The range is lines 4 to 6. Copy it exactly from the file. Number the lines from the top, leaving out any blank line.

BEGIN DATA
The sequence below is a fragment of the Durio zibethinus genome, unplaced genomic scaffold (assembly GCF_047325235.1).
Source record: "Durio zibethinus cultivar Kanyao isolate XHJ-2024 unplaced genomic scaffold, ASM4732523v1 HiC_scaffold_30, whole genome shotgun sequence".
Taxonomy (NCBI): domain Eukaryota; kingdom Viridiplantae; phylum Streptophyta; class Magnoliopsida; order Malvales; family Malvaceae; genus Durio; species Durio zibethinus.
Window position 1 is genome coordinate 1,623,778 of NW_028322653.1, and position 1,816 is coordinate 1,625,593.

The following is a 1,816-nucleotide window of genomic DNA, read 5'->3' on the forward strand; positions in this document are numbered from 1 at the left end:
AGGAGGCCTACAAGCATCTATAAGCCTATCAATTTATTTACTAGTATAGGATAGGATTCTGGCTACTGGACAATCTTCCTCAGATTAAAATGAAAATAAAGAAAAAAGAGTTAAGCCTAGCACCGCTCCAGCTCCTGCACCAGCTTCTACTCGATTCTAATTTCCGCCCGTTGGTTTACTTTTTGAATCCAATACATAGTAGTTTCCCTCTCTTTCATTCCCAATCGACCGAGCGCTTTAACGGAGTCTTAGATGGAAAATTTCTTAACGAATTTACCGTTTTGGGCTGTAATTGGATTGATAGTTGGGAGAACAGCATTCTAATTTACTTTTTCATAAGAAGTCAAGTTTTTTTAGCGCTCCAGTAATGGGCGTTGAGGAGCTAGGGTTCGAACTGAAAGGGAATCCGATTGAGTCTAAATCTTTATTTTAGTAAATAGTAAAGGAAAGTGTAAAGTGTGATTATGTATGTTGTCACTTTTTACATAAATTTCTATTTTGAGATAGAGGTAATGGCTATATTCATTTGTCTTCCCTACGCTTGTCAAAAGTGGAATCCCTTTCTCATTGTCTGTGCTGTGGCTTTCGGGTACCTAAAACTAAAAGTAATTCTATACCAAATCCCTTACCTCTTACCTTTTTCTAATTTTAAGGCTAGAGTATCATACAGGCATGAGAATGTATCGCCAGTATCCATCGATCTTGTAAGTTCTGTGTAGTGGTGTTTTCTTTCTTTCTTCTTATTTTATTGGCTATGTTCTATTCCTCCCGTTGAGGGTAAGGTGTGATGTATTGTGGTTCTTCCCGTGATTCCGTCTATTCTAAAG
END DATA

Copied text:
Window position 1 is genome coordinate 1,623,778 of NW_028322653.1, and position 1,816 is coordinate 1,625,593.

The following is a 1,816-nucleotide window of genomic DNA, read 5'->3' on the forward strand; positions in this document are numbered from 1 at the left end:
AGGAGGCCTACAAGCATCTATAAGCCTATCAATTTATTTACTAGTATAGGATAGGATTCTGGCTACTGGACAATCTTCCTCAGATTAAAATGAAAATAAAGAAAAAAGAGTTAAGCCTAGCACCGCTCCAGCTCCTGCACCAGCTTCTACTCGATTCTAATTTCCGCCCGTTGGTTTACTTTTTGAATCCAATACATAGTAGTTTCCCTCTCTTTCATTCCCAATCGACCGAGCGCTTTAACGGAGTCTTAGATGGAAAATTTCTTAACGAATTTACCGTTTTGGGCTGTAATTGGATTGATAGTTGGGAGAACAGCATTCTAATTTACTTTTTCATAAGAAGTCAAGTTTTTTTAGCGCTCCAGTAATGGGCGTTGAGGAGCTAGGGTTCGAACTGAAAGGGAATCCGATTGAGTCTAAATCTTTATTTTAGTAAATAGTAAAGGAAAGTGTAAAGTGTGATTATGTATGTTGTCACTTTTTACATAAATTTCTATTTTGAGATAGAGGTAATGGCTATATTCATTTGTCTTCCCTACGCTTGTCAAAAGTGGAATCCCTTTCTCATTGTCTGTGCTGTGGCTTTCGGGTACCTAAAACTAAAAGTAATTCTATACCAAATCCCTTACCTCTTACCTTTTTCTAATTTTAAGGCTAGAGTATCATACAGGCATGAGAATGTATCGCCAGTATCCATCGATCTTGTAAGTTCTGTGTAGTGGTGTTTTCTTTCTTTCTTCTTATTTTATTGGCTATGTTCTATTCCTCCCGTTGAGGGTAAGGTGTGATGTATTGTGGTTCTTCCCGTGATTCCGTCTATTCTAAAG